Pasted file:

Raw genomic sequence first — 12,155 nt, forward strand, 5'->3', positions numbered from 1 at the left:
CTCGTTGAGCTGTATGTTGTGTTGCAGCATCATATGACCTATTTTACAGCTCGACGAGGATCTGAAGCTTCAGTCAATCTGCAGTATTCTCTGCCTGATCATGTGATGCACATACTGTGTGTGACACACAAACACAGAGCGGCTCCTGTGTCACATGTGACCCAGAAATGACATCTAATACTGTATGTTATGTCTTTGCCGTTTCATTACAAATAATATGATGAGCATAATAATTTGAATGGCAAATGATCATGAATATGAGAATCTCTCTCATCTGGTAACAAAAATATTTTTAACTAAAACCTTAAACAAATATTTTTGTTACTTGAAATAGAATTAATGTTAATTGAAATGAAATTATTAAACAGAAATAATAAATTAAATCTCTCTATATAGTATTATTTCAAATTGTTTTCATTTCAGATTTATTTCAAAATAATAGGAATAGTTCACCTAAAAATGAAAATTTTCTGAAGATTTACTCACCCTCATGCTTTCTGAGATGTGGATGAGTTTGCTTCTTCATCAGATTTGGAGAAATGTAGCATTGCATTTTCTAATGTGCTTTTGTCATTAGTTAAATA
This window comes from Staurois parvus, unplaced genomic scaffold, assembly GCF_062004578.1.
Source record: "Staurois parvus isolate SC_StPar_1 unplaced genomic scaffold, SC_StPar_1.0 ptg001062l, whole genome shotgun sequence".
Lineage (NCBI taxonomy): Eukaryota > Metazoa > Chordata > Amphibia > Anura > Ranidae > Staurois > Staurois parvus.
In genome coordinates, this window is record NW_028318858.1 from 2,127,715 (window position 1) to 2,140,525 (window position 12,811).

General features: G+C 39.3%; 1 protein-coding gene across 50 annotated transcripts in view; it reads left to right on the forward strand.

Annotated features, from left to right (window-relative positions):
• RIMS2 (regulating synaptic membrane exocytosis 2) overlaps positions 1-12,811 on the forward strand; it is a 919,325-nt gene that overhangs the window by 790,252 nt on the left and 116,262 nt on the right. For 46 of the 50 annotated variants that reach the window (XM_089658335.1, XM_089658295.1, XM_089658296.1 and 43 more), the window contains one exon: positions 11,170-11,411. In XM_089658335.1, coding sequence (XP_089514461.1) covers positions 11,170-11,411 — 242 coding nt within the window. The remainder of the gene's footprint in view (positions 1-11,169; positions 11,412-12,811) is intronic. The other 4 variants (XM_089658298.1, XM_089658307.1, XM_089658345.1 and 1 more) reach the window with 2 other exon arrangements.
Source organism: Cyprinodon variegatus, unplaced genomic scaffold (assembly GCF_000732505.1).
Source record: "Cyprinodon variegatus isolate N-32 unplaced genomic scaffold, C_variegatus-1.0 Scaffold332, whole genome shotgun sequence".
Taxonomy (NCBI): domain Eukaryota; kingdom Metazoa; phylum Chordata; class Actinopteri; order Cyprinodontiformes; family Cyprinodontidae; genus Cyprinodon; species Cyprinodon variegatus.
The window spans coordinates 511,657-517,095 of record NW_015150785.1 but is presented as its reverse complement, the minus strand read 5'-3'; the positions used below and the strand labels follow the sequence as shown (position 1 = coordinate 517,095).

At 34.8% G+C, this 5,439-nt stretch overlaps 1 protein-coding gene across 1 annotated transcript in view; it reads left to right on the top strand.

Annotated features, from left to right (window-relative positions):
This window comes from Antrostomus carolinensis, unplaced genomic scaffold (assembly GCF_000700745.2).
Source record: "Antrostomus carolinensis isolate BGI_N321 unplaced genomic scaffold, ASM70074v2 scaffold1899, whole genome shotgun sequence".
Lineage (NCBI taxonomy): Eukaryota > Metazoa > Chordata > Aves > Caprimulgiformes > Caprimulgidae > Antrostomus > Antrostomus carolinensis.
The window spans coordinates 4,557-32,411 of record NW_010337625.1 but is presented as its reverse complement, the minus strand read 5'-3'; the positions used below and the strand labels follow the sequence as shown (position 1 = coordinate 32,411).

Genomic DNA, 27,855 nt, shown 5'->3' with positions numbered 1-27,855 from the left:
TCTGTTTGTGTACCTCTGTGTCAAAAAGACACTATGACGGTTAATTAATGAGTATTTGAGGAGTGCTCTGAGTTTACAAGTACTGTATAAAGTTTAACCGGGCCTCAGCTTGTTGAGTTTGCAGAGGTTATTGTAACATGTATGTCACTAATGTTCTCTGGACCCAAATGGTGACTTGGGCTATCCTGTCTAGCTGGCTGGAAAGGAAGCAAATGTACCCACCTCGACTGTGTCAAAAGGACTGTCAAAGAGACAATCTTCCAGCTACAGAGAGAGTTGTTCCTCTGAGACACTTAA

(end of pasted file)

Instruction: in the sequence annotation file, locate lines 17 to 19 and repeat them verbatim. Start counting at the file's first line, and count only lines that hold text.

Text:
Source record: "Antrostomus carolinensis isolate BGI_N321 unplaced genomic scaffold, ASM70074v2 scaffold1899, whole genome shotgun sequence".
Lineage (NCBI taxonomy): Eukaryota > Metazoa > Chordata > Aves > Caprimulgiformes > Caprimulgidae > Antrostomus > Antrostomus carolinensis.
The window spans coordinates 4,557-32,411 of record NW_010337625.1 but is presented as its reverse complement, the minus strand read 5'-3'; the positions used below and the strand labels follow the sequence as shown (position 1 = coordinate 32,411).